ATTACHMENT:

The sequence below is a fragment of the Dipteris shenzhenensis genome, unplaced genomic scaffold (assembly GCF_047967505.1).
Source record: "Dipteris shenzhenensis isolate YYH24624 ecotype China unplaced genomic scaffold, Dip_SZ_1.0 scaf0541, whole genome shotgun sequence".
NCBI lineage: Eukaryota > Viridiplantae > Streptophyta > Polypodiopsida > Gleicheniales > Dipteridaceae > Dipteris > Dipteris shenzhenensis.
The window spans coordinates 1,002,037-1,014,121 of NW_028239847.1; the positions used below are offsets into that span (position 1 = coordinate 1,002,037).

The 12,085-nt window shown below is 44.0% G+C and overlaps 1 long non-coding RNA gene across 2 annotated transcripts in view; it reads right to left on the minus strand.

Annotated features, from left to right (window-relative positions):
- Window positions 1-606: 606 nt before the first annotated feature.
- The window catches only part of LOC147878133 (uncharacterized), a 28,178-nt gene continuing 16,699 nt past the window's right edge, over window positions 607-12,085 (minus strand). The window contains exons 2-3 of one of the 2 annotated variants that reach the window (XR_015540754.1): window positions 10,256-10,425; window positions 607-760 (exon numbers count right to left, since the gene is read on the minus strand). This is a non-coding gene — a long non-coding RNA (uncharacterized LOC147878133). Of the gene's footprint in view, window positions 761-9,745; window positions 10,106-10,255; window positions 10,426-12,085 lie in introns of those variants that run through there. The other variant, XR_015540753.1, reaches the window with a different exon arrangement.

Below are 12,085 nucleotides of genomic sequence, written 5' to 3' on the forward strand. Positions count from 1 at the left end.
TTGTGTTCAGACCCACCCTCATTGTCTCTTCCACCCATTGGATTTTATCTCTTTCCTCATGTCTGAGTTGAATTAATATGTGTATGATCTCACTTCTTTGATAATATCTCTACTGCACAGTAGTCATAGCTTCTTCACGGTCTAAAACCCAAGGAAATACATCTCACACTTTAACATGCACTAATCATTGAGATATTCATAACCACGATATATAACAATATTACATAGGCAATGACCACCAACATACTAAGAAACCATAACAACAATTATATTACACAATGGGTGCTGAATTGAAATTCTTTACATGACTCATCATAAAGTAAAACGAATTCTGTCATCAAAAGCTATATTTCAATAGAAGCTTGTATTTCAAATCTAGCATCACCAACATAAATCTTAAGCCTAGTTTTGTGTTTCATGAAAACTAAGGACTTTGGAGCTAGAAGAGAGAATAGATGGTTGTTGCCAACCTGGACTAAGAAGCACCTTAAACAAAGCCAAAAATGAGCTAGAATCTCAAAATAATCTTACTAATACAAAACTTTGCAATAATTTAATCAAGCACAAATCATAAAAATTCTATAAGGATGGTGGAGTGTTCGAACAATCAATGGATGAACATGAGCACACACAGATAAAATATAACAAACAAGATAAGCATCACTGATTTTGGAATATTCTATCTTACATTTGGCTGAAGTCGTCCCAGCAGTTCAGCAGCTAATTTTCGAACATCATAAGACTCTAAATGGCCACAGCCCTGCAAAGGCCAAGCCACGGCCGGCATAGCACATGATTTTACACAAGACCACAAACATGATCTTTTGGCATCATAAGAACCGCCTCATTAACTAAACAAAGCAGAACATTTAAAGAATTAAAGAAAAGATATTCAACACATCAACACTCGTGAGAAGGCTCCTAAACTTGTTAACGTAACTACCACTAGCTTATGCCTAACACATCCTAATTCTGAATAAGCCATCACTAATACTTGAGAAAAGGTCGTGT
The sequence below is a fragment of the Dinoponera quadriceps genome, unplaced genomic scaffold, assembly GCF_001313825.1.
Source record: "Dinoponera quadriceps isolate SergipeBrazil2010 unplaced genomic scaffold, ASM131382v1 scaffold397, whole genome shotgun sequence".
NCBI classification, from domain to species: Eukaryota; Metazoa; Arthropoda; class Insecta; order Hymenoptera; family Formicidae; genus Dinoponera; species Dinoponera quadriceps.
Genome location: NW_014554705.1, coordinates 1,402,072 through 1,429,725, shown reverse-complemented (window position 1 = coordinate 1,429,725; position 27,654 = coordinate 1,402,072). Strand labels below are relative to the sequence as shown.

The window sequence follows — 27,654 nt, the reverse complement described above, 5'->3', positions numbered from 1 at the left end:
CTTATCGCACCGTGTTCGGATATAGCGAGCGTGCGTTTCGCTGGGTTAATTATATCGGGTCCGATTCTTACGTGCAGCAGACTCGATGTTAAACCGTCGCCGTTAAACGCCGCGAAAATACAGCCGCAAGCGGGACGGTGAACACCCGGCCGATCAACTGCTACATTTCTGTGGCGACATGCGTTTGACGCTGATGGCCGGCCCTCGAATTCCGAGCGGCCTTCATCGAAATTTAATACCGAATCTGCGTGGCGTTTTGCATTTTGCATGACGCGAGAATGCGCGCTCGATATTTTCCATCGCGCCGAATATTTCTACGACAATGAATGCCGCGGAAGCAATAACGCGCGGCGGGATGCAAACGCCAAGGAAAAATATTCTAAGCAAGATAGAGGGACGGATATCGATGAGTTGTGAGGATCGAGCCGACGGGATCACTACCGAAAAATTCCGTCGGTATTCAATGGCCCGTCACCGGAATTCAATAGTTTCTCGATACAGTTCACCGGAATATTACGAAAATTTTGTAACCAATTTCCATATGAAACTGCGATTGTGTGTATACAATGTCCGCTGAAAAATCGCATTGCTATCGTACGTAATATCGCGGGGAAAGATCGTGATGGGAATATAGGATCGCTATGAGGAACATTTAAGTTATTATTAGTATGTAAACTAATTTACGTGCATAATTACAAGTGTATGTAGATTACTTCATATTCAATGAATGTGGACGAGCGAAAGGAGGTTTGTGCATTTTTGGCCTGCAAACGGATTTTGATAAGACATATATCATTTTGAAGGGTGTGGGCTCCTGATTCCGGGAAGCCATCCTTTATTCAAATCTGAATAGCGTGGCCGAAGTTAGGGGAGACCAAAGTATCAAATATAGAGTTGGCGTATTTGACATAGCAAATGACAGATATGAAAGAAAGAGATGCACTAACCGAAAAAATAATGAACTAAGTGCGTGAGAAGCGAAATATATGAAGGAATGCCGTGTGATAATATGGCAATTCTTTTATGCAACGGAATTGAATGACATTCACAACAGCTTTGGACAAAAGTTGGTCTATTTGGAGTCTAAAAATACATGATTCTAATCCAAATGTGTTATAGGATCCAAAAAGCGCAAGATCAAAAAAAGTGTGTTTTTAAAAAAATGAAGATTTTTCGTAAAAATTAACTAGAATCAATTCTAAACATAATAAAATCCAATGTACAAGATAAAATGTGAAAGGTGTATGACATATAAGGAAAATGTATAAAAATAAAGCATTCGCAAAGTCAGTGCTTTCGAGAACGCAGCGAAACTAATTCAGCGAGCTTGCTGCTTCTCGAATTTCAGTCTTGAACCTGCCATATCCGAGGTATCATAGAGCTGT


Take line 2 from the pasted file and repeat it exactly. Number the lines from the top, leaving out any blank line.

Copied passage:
Source record: "Dipteris shenzhenensis isolate YYH24624 ecotype China unplaced genomic scaffold, Dip_SZ_1.0 scaf0541, whole genome shotgun sequence".